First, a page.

How you know about stuff you don’t know about is a fascinating philosophical, statistical and downright practical topic.
There’s the issue of ‘unknown unknowns’ – stuff you didn’t know you didn’t know – that can be frighteningly and sometimes dangerous. (How may of you know that failure to thrive is a common manifestation of a midline low grade brain tumour?). Then there’s the issue of missing information from trials – failure to collect it can lead to underpowered estimates and an inability to get to an answer and wasting the effort of all the patients. And there’s the issue of suppressed, unpublished or fraudulent stuff – but more of that in a different blog post.
Beyond that is just stuff that hasn’t happened yet – for example, if we give 100 children on immunosupressive therapy probiotic yoghurts and see a reduction of diarrhoea, and no cases of infection, are we happy that the yoghurt is giving some tummy loving cuddles and isn’t dangerous? How many pots of the white stuff do we need to see eaten before we stop worrying about sepsis?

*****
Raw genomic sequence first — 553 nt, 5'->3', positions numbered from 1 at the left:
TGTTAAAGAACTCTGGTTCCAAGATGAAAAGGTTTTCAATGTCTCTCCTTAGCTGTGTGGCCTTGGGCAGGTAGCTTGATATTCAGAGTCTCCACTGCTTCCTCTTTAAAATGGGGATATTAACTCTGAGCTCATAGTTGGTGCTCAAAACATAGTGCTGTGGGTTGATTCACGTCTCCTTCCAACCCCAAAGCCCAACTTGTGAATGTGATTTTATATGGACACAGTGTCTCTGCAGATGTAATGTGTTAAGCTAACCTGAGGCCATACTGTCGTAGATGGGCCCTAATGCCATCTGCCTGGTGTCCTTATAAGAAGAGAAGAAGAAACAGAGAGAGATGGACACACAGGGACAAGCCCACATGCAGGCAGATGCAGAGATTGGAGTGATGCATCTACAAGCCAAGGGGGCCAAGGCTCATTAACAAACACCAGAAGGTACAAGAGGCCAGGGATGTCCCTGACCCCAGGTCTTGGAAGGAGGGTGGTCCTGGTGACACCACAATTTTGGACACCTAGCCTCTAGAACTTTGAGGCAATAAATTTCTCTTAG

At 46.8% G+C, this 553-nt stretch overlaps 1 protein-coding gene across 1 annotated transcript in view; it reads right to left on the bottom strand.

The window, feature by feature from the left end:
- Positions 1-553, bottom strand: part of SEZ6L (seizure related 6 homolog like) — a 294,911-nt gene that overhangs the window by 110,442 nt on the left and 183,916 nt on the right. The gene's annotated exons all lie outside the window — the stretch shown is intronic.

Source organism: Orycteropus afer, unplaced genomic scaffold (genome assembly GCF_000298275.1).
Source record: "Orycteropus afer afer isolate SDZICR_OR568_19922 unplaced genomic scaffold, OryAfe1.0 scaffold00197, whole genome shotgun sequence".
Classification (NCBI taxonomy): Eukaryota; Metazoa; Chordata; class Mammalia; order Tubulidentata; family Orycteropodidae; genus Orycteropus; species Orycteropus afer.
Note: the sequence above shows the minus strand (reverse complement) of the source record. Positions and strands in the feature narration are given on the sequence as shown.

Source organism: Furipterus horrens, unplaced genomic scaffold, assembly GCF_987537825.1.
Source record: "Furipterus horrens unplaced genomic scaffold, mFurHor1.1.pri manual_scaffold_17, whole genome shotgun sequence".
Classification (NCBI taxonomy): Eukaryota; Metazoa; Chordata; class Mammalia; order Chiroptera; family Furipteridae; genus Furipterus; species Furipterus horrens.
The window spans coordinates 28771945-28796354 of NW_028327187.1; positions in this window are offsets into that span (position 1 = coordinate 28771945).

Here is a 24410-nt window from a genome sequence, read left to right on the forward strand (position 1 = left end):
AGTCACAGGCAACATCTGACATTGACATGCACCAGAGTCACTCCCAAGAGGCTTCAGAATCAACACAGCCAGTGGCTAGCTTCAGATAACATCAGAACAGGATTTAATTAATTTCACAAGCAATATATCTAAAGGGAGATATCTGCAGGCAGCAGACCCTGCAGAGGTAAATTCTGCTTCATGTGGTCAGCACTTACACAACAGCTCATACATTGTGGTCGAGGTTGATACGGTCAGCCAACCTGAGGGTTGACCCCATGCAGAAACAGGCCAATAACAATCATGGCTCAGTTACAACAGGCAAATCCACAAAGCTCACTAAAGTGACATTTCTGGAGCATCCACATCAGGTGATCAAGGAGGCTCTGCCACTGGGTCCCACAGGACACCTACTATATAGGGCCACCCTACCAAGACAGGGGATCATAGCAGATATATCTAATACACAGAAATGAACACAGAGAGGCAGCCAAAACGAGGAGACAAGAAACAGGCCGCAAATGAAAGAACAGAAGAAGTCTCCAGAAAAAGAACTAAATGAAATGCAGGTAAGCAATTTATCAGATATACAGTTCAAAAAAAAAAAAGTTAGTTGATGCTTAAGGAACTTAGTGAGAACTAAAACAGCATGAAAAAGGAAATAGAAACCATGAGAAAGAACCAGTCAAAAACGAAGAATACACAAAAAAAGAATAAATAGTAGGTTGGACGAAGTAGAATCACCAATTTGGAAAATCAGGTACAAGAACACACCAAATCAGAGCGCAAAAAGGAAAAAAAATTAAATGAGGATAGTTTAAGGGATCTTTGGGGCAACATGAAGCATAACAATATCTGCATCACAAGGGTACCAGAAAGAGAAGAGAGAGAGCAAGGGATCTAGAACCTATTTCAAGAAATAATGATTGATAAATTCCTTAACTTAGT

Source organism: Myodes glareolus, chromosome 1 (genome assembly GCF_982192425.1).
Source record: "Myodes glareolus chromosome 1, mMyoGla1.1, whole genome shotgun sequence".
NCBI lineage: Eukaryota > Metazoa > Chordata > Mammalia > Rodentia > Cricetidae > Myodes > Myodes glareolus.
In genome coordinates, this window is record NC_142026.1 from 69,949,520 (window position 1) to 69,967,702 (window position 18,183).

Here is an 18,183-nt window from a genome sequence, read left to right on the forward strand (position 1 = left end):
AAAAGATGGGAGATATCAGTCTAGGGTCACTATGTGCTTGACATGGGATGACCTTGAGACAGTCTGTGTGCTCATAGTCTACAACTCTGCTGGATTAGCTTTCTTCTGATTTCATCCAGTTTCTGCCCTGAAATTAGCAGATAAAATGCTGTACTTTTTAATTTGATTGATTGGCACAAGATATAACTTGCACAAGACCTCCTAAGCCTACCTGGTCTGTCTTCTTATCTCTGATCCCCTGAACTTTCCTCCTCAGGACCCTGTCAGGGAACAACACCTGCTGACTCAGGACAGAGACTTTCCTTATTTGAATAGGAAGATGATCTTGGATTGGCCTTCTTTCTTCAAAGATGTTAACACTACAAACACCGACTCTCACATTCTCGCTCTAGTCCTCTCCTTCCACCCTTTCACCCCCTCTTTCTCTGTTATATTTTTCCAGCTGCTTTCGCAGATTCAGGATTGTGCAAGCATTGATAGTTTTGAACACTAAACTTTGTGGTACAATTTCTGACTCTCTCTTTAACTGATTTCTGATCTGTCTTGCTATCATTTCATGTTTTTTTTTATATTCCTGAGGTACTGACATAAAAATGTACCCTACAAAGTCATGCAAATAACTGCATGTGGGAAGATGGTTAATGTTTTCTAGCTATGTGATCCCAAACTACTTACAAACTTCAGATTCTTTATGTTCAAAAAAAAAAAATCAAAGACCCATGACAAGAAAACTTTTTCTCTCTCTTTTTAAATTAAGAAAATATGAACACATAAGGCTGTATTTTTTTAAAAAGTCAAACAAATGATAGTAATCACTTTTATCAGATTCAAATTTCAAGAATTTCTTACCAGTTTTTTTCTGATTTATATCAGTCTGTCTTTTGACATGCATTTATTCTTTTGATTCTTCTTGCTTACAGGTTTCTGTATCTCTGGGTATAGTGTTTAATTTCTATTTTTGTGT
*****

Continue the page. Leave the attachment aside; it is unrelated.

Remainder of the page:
Well, we can estimate this in a few ways. The simplest is using the 3/n rule (if you’ve not seen it happen, then there’s still a 3/n – 3/100 chance in out example – that it will happen with 95% confidence). More sophisticated is the formal estimation of a binomial confidence interval (again, more can follow about this if we get any comments requesting it via the blog or twitter!). But the idea is the same – even when we don’t know, we can use what we do know to make an educated guess at it.
Remember this when faced with new treatments, pathognmonic signs or prognotic certainties. You can know what you don’t.